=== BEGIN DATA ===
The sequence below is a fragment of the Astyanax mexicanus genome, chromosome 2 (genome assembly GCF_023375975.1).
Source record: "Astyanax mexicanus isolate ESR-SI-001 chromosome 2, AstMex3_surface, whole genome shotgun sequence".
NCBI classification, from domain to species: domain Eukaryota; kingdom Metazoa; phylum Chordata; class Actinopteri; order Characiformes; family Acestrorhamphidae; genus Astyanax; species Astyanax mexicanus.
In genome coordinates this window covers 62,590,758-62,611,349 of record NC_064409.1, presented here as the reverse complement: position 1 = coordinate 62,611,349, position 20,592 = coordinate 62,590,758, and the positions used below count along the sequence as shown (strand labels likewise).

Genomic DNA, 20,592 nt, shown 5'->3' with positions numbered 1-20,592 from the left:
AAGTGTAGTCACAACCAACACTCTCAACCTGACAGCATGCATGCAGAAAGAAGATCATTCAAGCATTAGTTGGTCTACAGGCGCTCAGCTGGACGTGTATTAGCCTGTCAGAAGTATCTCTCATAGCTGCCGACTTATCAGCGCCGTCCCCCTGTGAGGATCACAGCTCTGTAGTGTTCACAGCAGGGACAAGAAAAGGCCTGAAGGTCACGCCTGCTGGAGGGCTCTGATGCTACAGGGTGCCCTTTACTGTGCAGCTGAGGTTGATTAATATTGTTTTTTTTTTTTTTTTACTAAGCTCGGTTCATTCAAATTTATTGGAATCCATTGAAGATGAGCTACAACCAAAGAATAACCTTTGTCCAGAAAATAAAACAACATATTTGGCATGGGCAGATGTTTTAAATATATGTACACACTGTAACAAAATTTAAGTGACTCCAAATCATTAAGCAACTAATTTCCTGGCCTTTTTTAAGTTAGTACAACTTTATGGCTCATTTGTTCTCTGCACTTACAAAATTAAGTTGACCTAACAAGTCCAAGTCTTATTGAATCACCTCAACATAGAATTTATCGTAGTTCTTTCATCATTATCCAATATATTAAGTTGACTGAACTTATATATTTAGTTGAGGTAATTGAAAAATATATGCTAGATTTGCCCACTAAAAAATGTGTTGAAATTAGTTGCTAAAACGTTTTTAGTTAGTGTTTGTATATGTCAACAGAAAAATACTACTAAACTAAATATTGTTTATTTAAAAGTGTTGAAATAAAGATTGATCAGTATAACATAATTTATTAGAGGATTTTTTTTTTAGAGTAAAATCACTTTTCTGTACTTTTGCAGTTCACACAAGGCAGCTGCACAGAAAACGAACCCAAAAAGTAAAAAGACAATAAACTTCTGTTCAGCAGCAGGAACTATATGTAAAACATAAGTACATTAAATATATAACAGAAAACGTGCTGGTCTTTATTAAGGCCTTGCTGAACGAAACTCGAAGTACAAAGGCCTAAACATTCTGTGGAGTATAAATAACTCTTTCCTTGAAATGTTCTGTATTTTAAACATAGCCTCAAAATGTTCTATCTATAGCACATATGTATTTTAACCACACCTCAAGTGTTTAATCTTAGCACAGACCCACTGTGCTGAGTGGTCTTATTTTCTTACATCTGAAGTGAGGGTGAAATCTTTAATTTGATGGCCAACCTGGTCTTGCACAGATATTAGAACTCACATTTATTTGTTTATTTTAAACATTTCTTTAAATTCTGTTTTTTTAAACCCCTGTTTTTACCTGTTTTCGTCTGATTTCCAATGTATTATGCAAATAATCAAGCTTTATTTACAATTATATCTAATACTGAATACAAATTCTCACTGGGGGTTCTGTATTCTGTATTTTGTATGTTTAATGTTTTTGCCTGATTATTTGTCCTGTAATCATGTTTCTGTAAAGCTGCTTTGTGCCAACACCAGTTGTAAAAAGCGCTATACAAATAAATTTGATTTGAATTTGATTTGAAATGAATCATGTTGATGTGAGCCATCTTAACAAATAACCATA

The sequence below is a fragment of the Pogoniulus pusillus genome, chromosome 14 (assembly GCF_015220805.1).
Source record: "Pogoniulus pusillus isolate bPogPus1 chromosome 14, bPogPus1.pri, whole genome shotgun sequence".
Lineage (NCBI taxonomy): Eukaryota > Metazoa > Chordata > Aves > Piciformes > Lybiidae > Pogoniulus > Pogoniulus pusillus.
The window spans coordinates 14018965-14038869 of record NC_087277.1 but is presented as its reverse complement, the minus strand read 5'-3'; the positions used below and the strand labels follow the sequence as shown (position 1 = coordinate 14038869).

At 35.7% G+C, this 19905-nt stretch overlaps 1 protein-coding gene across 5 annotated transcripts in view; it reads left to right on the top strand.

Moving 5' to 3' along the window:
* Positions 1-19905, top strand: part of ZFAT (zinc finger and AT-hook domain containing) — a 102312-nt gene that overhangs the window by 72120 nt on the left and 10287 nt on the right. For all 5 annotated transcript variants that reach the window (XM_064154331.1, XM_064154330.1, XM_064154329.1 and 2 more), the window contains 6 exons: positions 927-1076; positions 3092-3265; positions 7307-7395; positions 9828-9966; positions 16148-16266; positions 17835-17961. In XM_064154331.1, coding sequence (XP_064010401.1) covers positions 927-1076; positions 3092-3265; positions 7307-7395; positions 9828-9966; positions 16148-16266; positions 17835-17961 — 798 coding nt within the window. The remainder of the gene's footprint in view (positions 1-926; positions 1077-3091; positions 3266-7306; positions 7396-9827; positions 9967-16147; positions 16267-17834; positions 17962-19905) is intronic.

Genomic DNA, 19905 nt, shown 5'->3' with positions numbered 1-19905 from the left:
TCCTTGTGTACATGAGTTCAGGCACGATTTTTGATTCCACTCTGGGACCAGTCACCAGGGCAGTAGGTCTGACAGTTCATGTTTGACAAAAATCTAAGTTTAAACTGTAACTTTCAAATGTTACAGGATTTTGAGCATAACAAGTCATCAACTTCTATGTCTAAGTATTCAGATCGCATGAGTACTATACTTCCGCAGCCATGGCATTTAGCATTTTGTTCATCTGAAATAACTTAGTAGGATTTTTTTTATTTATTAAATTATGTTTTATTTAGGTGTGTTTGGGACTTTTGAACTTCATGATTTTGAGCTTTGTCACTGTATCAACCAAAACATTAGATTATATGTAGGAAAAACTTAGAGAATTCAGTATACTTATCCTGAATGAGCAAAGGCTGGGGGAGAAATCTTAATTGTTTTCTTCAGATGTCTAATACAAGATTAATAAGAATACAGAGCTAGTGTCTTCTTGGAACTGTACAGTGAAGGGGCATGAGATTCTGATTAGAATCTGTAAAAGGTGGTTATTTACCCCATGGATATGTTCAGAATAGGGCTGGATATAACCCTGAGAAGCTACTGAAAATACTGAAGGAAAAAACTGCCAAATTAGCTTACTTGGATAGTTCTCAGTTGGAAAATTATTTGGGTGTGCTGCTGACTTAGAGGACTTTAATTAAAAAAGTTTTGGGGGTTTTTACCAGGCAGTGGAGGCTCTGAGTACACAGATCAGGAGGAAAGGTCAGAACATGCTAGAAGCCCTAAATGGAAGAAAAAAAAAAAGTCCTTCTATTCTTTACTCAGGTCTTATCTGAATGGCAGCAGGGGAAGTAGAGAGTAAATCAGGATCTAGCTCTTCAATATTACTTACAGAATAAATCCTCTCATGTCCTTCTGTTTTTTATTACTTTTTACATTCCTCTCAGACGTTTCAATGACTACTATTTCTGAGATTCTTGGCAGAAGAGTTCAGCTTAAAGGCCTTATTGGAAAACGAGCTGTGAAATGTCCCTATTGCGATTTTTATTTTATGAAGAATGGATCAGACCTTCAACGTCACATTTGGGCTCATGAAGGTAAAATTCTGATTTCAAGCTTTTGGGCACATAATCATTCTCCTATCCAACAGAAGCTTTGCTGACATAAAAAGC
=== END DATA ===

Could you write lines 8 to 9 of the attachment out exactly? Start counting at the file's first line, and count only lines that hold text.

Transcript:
Source record: "Pogoniulus pusillus isolate bPogPus1 chromosome 14, bPogPus1.pri, whole genome shotgun sequence".
Lineage (NCBI taxonomy): Eukaryota > Metazoa > Chordata > Aves > Piciformes > Lybiidae > Pogoniulus > Pogoniulus pusillus.